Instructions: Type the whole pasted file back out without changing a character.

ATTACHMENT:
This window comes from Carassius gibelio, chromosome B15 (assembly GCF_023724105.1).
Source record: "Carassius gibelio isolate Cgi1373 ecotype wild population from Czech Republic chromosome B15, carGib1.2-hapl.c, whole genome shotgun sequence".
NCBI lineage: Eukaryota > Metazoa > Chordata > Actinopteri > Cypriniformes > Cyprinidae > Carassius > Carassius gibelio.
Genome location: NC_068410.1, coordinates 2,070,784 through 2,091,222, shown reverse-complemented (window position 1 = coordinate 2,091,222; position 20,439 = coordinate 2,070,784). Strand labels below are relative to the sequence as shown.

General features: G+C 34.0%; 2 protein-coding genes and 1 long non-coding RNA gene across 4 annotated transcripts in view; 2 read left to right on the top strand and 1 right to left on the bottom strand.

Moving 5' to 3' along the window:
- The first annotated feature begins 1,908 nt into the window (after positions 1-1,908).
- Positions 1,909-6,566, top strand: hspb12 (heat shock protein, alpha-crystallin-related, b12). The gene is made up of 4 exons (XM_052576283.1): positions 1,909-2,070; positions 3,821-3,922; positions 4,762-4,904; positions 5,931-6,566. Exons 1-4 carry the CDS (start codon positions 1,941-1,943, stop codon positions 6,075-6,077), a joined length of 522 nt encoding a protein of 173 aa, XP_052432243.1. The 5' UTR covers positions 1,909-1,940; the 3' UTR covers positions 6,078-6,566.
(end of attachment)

This window comes from Carassius gibelio, chromosome B15 (assembly GCF_023724105.1).
Source record: "Carassius gibelio isolate Cgi1373 ecotype wild population from Czech Republic chromosome B15, carGib1.2-hapl.c, whole genome shotgun sequence".
NCBI lineage: Eukaryota > Metazoa > Chordata > Actinopteri > Cypriniformes > Cyprinidae > Carassius > Carassius gibelio.
Genome location: NC_068410.1, coordinates 2,070,784 through 2,091,222, shown reverse-complemented (window position 1 = coordinate 2,091,222; position 20,439 = coordinate 2,070,784). Strand labels below are relative to the sequence as shown.

General features: G+C 34.0%; 2 protein-coding genes and 1 long non-coding RNA gene across 4 annotated transcripts in view; 2 read left to right on the top strand and 1 right to left on the bottom strand.

Moving 5' to 3' along the window:
- The first annotated feature begins 1,908 nt into the window (after positions 1-1,908).
- Positions 1,909-6,566, top strand: hspb12 (heat shock protein, alpha-crystallin-related, b12). The gene is made up of 4 exons (XM_052576283.1): positions 1,909-2,070; positions 3,821-3,922; positions 4,762-4,904; positions 5,931-6,566. Exons 1-4 carry the CDS (start codon positions 1,941-1,943, stop codon positions 6,075-6,077), a joined length of 522 nt encoding a protein of 173 aa, XP_052432243.1. The 5' UTR covers positions 1,909-1,940; the 3' UTR covers positions 6,078-6,566.